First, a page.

As The Falcon and the Winter Soldier wound down, it introduced a new, but familiar figure to the MCU, the new Captain America , Anthony Mackie's Sam Wilson. Though Mackie's Falcon is a fitting choice for to become the new Cap the character struggled throughout the show with the complicated legacy of the shield, and to a greater extent, the history of the country it stands for.
Even with the show's first season complete, the future looks bright for Sam. Rumors about a fourth Captain America film lit up the internet shortly after the finale's release, something Mackie himself recently addressed .
Though Mackie has professed excitement for his new role as iconic hero, his character had a more complicated journey to accepting the name, something that the actor has recently shed some light on.
THE MOMENT WILSON BECAME CAPTAIN AMERICA
Speaking to USA Today about his part as the new Captain America, Mackie discussed Sam Wilson's hesitancy to embrace the role. Responding to a question about when Sam began to see himself as the Star-Spangled Man, Mackie pointed to "a cathartic experience" in the penultimate episode:
"It was the training scene with Bucky, when they were throwing the shield. America struggles with acknowledgement, specifically acknowledgement for Black Americans and their contributions to what this country has become. It meant a lot to Sam just simply for Bucky to say, "I never considered what it would mean for a Black man to become Captain America." That was the huge turning point for Sam. It was a cathartic experience, and his ability to release that pain and frustration in that moment turned that character completely on his head and moved him in the direction of accepting the idea of being Captain America."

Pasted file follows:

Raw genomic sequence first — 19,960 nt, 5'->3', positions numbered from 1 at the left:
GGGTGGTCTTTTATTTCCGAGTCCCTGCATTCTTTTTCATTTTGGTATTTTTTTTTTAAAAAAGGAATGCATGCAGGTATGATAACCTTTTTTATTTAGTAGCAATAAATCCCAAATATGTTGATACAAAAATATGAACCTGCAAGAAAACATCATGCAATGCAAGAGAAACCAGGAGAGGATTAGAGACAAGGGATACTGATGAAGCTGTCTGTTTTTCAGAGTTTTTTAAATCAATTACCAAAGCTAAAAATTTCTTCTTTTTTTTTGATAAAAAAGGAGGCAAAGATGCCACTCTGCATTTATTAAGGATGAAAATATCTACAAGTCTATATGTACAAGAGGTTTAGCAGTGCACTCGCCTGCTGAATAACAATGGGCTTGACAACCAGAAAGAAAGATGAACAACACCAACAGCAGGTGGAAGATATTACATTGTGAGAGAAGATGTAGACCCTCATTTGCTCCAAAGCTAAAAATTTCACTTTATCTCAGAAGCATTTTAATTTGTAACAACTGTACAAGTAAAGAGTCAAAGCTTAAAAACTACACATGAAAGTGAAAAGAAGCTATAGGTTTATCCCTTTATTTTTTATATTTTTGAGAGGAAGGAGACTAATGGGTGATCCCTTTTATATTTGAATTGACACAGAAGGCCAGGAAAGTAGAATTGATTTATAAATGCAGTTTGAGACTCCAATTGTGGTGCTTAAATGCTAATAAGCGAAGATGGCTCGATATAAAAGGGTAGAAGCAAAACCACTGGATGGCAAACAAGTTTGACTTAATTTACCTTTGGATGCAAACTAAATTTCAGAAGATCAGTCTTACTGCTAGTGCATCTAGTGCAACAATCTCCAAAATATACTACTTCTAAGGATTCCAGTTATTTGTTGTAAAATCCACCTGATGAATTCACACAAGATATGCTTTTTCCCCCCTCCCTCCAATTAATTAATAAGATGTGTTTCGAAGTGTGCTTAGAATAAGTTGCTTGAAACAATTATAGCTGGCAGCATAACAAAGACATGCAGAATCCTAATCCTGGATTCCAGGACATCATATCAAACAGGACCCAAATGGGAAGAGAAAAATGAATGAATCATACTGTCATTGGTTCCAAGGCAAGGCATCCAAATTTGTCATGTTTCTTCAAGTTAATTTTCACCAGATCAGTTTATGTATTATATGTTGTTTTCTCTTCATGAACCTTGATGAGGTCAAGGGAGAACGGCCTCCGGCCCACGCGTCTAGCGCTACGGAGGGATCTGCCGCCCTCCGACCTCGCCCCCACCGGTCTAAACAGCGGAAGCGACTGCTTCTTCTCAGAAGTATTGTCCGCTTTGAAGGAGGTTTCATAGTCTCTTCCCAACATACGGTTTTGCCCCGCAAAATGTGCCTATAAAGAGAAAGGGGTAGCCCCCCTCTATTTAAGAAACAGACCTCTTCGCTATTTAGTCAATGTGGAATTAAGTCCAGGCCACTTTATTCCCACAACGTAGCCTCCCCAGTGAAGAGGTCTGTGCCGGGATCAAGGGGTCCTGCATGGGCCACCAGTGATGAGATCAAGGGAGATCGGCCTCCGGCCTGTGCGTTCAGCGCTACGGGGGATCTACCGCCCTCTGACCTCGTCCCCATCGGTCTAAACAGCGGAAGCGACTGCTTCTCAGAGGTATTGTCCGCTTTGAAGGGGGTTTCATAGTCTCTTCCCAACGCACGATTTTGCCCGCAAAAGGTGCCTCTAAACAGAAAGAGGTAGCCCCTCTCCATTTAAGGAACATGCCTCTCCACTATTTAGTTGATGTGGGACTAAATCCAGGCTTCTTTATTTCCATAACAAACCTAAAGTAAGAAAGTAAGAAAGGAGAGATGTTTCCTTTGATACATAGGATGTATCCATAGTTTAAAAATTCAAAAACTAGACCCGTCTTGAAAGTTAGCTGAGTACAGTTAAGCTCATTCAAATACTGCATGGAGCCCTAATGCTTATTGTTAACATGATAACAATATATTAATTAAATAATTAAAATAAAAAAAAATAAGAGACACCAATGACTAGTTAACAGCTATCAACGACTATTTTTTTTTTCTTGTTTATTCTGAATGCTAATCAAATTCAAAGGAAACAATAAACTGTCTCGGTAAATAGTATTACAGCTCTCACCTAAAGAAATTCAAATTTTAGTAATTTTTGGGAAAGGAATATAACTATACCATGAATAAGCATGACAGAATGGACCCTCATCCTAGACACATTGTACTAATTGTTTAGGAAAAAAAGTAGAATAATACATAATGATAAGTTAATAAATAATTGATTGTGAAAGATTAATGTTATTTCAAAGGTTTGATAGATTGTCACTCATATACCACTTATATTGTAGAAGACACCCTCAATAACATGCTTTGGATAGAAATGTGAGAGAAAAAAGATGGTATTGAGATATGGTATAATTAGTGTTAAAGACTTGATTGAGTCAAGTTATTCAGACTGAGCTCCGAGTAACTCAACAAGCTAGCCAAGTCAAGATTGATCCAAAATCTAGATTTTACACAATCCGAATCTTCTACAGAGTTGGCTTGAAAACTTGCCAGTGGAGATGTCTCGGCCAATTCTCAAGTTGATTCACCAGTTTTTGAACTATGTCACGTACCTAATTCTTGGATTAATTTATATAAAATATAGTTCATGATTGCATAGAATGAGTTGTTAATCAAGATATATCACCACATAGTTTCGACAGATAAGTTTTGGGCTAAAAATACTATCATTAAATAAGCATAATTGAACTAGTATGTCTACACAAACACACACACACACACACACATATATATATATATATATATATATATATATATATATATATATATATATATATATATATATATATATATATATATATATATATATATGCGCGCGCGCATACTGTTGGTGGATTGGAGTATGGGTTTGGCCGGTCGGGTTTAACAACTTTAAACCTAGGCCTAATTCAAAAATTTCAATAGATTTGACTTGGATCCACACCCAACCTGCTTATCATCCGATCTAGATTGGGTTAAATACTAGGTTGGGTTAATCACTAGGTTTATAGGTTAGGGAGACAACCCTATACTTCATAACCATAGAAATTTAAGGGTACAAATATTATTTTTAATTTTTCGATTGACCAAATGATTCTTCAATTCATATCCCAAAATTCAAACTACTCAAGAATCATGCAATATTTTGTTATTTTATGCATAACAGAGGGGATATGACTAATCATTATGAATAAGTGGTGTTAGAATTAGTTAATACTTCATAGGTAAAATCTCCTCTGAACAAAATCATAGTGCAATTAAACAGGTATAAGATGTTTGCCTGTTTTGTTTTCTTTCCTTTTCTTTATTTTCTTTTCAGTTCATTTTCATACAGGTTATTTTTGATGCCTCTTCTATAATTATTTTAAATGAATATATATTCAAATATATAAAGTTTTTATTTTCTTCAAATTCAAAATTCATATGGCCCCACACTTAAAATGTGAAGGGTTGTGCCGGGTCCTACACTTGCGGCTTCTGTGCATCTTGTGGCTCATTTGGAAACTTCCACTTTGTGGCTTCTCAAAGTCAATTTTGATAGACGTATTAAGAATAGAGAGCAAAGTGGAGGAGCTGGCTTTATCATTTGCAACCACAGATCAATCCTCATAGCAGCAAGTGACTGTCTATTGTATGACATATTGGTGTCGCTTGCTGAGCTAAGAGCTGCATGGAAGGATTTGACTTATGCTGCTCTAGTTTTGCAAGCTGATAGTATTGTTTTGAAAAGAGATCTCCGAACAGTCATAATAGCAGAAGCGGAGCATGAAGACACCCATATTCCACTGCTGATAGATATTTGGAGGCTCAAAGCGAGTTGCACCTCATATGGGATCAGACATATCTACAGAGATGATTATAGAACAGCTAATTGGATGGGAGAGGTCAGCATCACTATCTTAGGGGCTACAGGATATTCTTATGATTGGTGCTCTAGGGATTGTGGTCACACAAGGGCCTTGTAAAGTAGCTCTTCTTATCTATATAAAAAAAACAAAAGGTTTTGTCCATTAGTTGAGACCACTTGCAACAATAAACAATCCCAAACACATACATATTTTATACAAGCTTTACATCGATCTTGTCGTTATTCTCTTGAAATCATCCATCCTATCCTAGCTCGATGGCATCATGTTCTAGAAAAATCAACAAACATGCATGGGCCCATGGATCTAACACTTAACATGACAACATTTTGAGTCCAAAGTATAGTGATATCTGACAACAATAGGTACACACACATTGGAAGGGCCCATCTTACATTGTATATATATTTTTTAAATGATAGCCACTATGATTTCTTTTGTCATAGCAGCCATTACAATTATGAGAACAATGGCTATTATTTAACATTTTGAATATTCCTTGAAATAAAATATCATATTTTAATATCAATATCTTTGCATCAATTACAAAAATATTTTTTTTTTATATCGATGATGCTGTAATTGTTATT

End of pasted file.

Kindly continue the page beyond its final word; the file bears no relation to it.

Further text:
THE LEGACY OF THE SHIELD
The scene Mackie brings up is definitely a powerful moment within the series. It makes a great deal of sense that it functions as more than just a key moment in the relationship between Sam and Bucky, but one that helps to reconcile the relationship between Sam and the shield. Much of the show concerns buried racial histories and silenced stories, so Bucky addressing the question of race and the legacy of Captain America tracks as an important turning point for Sam.
Mackie's comments about acknowledging Black Americans also reflects the larger concerns of the series. Exploring the fictional ( though not wholly imagined ) racial history of the super-soldier serum, the series introduced Isaiah Bradley, an unwilling subject of American superhuman experimentation.
A heroic Black super-soldier, Bradley was scrubbed from the history books and locked away for thirty years. Wilson was extremely troubled by this development and ended the series by securing a monument to Bradley in the Smithsonian.
Mackie clearly has a deep understanding of the character of Sam Wilson, reflecting his interest in accountability and honesty. Only time will tell if and when he will be able to don the shield once again, though, if rumors are to be believed, it may be across the silver screen rather than on Disney+.